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Can I Put Everything but the Operating System on an External Drive?

Question: I’ve had so many problems with Windows 7 not responding that I’m now wondering if I wouldn’t be better off to reinstall and put the stuff that is normally backed up – programs, documents, and pictures – on a USB flash drive. That way, it would be easier to reinstall Windows 7 in the future and just plug in the USB drive to use the programs or documents. My laptop acts like it has a virus, but I have Avast AV real-time installed and I’ve done scans with several other online AV scanners. They’ve all found nothing. If I leave it idle for a little while, then it will not respond. I thought it was a Firefox problem, but IE also crashes. If I have everything but Windows on a USB stick, then I could reinstall Windows 7 anytime easily. Do you think this is feasible?

This scenario both will and will not work. Ultimately, it seems impractical and it’s not going to help your fundamental issue, which sounds like a hardware problem. I’ll talk about that first.

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Hardware problems

Let’s say you put a clean install of Windows 7 on that machine and update it. If it starts to misbehave like you’ve described right away, I can’t think of a software or organizational solution for you. The machine is fundamentally unstable. It could be a disk issue, RAM, or just about anything.

Unfortunately, that’s impossible for me to diagnose from here. Somebody is going to have to lay their hands on your machine (as I sometimes say) and investigate what may or may not be going on there.

Now, let’s talk about your proposed solution. You can certainly move your data to another disk, but there are a few things that might not work like you expect.

USB/flash memory

USB Thumb Drive I’m not a fan of flash memory-based drives like USB RAM sticks for ongoing data storage and use. USB/flash memory wears out the more you write to it, so you run the risk of one day having a USB/RAM stick that suddenly doesn’t work anymore.

Hopefully, you’ve backed up all your data (because you’re a good Ask Leo! reader who follows my advice), but it’s still an inconvenience to have that USB/RAM stick suddenly not work. I prefer to have actual external hard drives for that kind of a thing.

USB connections

The other thing that will happen is a USB connection is going to feel slower.

The internal drive connects faster to your motherboard and enables a much higher data transfer rate. It’s going to feel a little pokier if you put your data out on any kind of an external device, whether it’s flash or a hard drive.

Newer USB 3 connections might not suffer as badly, but it’s something to watch for and be aware of.


Unfortunately you can’t move programs that require a set up to install.

Most programs have an installation process that places information in the Windows registry and common areas within the file system. When you remove Windows itself, you’re also removing all that information that was set up by those installation programs originally.

What that means is that after reinstalling Windows you would have to reinstall any program that installs with a setup process. In fact, you would have to run the installation from its original media and not a drive.  That pretty much negates the benefit that you’re going after here.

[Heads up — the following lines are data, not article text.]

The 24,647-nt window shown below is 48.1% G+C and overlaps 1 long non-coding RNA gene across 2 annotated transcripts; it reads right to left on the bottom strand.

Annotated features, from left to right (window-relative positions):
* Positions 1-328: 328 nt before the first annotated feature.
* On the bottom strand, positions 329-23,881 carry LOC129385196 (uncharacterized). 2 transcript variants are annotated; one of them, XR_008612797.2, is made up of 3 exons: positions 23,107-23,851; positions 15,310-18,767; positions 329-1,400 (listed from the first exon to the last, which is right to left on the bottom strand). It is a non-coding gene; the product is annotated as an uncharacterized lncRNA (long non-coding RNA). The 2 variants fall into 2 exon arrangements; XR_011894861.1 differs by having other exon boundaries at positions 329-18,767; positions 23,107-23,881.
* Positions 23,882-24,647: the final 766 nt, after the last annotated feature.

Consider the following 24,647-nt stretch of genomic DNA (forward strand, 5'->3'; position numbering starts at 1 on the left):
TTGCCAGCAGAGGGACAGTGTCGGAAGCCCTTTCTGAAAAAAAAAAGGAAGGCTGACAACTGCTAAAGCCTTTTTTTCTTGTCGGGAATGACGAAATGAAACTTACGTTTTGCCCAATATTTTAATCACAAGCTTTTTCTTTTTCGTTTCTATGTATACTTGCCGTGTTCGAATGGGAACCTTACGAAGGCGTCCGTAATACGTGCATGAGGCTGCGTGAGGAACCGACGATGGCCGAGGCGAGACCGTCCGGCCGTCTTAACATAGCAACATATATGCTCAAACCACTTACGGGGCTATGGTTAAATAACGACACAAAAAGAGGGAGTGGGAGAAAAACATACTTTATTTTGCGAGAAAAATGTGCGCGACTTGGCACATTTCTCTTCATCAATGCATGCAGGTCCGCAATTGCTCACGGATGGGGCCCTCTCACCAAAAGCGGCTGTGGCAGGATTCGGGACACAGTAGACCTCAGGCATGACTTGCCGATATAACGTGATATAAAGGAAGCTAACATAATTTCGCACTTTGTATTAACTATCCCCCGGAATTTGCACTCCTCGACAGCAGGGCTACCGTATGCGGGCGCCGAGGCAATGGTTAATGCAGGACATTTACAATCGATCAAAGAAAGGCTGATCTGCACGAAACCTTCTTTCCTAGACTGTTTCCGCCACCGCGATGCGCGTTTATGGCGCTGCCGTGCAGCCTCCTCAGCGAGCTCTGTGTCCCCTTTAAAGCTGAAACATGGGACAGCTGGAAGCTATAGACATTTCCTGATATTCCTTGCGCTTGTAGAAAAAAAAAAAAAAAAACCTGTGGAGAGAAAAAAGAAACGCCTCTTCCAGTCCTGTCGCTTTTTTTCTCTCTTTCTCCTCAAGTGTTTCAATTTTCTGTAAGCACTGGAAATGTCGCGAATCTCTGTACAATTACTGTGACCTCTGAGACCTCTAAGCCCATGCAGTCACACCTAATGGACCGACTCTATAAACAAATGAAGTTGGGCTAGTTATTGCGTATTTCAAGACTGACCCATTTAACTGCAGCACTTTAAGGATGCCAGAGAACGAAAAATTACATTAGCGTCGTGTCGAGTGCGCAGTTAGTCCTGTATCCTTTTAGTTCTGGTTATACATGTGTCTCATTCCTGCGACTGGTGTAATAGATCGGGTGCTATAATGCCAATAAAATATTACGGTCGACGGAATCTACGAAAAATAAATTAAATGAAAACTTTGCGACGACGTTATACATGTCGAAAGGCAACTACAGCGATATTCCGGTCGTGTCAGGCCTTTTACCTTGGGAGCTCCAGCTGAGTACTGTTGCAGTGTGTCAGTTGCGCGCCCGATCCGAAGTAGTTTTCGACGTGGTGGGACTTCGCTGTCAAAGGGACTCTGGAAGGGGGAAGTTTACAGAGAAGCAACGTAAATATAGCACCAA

So, I just don’t see the approach that you’ve described as being particularly helpful. I would encourage you to back up regularly, so that you can revert to a prior backup as needed and see if you can fix the hardware issue.


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2 comments on “Can I Put Everything but the Operating System on an External Drive?”

  1. Re-installing Windows has always been the final line of “trouble shooting”. Re-install and malware “goes away”, possible file corruption goes away, re-installing all programs fixes possible registry issues. In general it often “makes things better”, even if you don’t know exactly what caused the problem.

    But, installing Windows programs to a separate drive is not really an option. There are a few, small or “old” programs that are written explicitly to be “Portable”. They do not require registry entries or files to be loaded onto the C: drive. You can actually run them from anywhere including USB drives. However, most Windows programs install to system folders and create LOTS of registry entries. Some programs, such as 2010 and earlier versions of MS Office, offer the option of specifying a “custom” location. But even then, they still are hard coded to install a lot of stuff to the C:\ drive, no option. Unfortunately, with the introduction of Office 365, that is no longer an option. The “click to run” virtual environment is hard coded to install on C: .

    Rather than installing to USB or other external drive, a better alternative is to “partition your HD”. Subdivide the drive into “logical partitions”. Long ago I settled on a 2 partition scheme: C: for OS and APPS and D: for data. Data includes the Windows personal profile folders like desktop, my documents, pictures, favorites. That way, re-installing Windows will still require re-install of all apps, but at least ALL of your data files are safe. It also gives you the option of creating more specific backup schemes, ie right before and or after the monthly Windows update for the C: drive and more often for the D: drive.


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